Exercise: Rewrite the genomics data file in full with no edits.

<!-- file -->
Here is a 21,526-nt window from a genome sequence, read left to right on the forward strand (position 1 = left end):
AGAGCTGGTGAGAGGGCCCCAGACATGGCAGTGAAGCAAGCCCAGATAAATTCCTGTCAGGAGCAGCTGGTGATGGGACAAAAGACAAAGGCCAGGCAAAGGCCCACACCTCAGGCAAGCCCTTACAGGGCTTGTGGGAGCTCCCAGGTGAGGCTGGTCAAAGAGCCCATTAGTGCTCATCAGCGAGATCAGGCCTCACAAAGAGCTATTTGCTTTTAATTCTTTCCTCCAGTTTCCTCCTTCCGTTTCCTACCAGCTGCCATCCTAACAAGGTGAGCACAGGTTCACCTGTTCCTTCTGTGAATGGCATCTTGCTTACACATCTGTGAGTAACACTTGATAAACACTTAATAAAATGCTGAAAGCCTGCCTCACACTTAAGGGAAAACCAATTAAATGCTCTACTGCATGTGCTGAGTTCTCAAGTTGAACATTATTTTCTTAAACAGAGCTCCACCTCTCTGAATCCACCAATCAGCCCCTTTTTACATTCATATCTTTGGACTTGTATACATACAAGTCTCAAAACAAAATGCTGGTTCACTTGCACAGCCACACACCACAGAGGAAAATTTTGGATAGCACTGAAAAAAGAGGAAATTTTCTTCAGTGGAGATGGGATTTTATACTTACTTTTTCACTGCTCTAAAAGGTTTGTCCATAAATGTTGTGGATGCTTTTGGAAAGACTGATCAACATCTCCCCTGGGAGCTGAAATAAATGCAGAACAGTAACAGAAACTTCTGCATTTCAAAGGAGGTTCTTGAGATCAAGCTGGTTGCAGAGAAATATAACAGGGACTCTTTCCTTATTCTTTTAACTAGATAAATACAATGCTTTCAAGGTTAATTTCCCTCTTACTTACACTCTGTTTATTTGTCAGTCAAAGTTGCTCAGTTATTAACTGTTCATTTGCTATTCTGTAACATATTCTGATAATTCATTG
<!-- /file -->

Here is a 21,526-nt window from a genome sequence, read left to right on the forward strand (position 1 = left end):
AGAGCTGGTGAGAGGGCCCCAGACATGGCAGTGAAGCAAGCCCAGATAAATTCCTGTCAGGAGCAGCTGGTGATGGGACAAAAGACAAAGGCCAGGCAAAGGCCCACACCTCAGGCAAGCCCTTACAGGGCTTGTGGGAGCTCCCAGGTGAGGCTGGTCAAAGAGCCCATTAGTGCTCATCAGCGAGATCAGGCCTCACAAAGAGCTATTTGCTTTTAATTCTTTCCTCCAGTTTCCTCCTTCCGTTTCCTACCAGCTGCCATCCTAACAAGGTGAGCACAGGTTCACCTGTTCCTTCTGTGAATGGCATCTTGCTTACACATCTGTGAGTAACACTTGATAAACACTTAATAAAATGCTGAAAGCCTGCCTCACACTTAAGGGAAAACCAATTAAATGCTCTACTGCATGTGCTGAGTTCTCAAGTTGAACATTATTTTCTTAAACAGAGCTCCACCTCTCTGAATCCACCAATCAGCCCCTTTTTACATTCATATCTTTGGACTTGTATACATACAAGTCTCAAAACAAAATGCTGGTTCACTTGCACAGCCACACACCACAGAGGAAAATTTTGGATAGCACTGAAAAAAGAGGAAATTTTCTTCAGTGGAGATGGGATTTTATACTTACTTTTTCACTGCTCTAAAAGGTTTGTCCATAAATGTTGTGGATGCTTTTGGAAAGACTGATCAACATCTCCCCTGGGAGCTGAAATAAATGCAGAACAGTAACAGAAACTTCTGCATTTCAAAGGAGGTTCTTGAGATCAAGCTGGTTGCAGAGAAATATAACAGGGACTCTTTCCTTATTCTTTTAACTAGATAAATACAATGCTTTCAAGGTTAATTTCCCTCTTACTTACACTCTGTTTATTTGTCAGTCAAAGTTGCTCAGTTATTAACTGTTCATTTGCTATTCTGTAACATATTCTGATAATTCATTG